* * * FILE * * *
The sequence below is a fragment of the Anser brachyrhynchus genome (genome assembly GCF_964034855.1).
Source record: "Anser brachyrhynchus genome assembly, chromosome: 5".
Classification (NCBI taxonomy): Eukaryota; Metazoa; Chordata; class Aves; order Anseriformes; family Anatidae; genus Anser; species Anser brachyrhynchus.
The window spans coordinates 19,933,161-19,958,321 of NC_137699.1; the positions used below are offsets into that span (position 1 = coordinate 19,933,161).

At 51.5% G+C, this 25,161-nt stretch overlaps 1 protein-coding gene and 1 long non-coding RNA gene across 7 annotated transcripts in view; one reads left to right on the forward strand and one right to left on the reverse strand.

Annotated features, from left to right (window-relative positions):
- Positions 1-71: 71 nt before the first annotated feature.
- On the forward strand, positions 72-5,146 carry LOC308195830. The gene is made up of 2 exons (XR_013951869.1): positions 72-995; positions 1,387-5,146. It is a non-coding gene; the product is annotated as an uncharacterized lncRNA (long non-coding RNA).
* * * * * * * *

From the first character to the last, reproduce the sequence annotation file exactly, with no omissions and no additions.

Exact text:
The sequence below is a fragment of the Anser brachyrhynchus genome (genome assembly GCF_964034855.1).
Source record: "Anser brachyrhynchus genome assembly, chromosome: 5".
Classification (NCBI taxonomy): Eukaryota; Metazoa; Chordata; class Aves; order Anseriformes; family Anatidae; genus Anser; species Anser brachyrhynchus.
The window spans coordinates 19,933,161-19,958,321 of NC_137699.1; the positions used below are offsets into that span (position 1 = coordinate 19,933,161).

At 51.5% G+C, this 25,161-nt stretch overlaps 1 protein-coding gene and 1 long non-coding RNA gene across 7 annotated transcripts in view; one reads left to right on the forward strand and one right to left on the reverse strand.

Annotated features, from left to right (window-relative positions):
- Positions 1-71: 71 nt before the first annotated feature.
- On the forward strand, positions 72-5,146 carry LOC308195830. The gene is made up of 2 exons (XR_013951869.1): positions 72-995; positions 1,387-5,146. It is a non-coding gene; the product is annotated as an uncharacterized lncRNA (long non-coding RNA).